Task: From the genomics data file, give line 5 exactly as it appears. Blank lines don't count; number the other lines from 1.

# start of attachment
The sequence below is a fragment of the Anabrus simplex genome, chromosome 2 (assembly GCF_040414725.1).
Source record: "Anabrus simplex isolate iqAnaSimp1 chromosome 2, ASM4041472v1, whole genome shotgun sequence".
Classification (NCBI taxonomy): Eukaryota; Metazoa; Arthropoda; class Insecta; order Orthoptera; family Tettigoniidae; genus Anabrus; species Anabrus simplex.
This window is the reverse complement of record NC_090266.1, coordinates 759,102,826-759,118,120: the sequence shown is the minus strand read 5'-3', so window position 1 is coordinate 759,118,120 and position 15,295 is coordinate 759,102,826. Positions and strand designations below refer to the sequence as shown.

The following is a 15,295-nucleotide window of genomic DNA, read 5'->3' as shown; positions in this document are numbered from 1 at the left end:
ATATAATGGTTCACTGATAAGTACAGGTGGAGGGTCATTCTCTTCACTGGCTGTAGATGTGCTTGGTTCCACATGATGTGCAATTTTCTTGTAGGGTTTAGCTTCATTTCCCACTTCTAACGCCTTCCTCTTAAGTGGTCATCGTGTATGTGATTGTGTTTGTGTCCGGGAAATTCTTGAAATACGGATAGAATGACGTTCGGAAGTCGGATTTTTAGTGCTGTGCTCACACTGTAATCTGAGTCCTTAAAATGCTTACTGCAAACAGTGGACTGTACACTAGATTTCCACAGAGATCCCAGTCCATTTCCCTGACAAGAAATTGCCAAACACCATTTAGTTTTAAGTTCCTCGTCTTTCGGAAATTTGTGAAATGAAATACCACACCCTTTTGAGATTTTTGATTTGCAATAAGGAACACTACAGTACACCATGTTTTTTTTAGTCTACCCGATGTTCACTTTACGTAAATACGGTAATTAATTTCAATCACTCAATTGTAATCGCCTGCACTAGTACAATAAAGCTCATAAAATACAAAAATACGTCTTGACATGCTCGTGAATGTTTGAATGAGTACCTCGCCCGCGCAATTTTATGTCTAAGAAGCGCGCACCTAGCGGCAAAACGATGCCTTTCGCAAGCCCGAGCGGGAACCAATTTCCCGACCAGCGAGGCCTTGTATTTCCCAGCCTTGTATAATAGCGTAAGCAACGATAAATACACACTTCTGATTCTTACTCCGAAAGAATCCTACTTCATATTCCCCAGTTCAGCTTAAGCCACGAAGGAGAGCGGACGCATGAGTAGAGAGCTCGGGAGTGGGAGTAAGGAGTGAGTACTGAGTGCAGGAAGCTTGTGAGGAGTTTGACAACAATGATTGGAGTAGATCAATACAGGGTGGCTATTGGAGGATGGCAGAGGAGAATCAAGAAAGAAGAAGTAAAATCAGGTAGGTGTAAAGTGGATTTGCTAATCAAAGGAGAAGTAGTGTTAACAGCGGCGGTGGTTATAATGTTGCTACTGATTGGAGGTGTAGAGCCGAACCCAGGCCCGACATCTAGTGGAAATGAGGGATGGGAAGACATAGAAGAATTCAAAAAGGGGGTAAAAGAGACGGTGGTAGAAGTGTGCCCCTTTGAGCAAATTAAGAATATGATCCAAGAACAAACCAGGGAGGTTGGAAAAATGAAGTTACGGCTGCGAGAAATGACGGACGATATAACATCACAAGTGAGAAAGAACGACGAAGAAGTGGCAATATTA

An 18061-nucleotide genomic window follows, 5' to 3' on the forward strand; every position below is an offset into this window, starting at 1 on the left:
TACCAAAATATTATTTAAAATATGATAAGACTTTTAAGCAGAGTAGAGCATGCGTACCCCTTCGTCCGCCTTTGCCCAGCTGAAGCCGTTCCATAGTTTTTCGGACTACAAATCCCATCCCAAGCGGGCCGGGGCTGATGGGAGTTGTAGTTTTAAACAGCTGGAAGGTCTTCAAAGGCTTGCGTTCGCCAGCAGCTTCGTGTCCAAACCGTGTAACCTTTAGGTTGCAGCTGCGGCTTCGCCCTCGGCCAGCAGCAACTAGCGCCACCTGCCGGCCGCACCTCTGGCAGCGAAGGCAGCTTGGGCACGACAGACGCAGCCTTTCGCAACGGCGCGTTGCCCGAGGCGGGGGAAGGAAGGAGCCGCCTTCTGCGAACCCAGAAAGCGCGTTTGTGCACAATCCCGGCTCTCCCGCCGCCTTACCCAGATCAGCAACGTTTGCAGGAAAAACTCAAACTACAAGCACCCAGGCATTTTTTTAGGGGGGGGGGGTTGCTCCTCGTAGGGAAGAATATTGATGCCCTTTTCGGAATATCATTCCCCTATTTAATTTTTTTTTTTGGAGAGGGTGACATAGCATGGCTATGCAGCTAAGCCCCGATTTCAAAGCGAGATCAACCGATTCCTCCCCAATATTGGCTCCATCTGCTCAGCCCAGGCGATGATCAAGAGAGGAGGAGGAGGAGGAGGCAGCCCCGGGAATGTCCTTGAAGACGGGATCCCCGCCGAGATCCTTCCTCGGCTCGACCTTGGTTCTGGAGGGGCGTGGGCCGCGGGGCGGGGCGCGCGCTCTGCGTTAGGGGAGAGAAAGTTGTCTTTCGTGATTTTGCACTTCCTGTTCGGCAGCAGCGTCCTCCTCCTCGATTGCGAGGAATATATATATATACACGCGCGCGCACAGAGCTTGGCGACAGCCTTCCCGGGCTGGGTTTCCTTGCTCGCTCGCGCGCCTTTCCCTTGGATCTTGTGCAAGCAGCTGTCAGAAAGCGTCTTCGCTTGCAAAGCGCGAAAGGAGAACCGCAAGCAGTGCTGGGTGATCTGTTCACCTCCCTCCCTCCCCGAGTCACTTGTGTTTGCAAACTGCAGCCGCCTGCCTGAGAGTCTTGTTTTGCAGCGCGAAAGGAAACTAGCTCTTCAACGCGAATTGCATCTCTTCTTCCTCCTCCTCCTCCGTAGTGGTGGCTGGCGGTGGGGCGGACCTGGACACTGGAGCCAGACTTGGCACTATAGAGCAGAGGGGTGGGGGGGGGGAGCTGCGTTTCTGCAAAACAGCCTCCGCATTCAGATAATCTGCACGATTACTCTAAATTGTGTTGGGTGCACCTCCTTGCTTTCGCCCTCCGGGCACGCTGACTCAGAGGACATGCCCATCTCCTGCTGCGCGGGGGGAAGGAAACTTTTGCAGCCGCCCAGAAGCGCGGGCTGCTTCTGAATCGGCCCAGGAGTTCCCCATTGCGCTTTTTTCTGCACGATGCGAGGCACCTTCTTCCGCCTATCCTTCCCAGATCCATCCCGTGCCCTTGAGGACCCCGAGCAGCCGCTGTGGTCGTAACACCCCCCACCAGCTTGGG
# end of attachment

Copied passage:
The following is a 15,295-nucleotide window of genomic DNA, read 5'->3' as shown; positions in this document are numbered from 1 at the left end: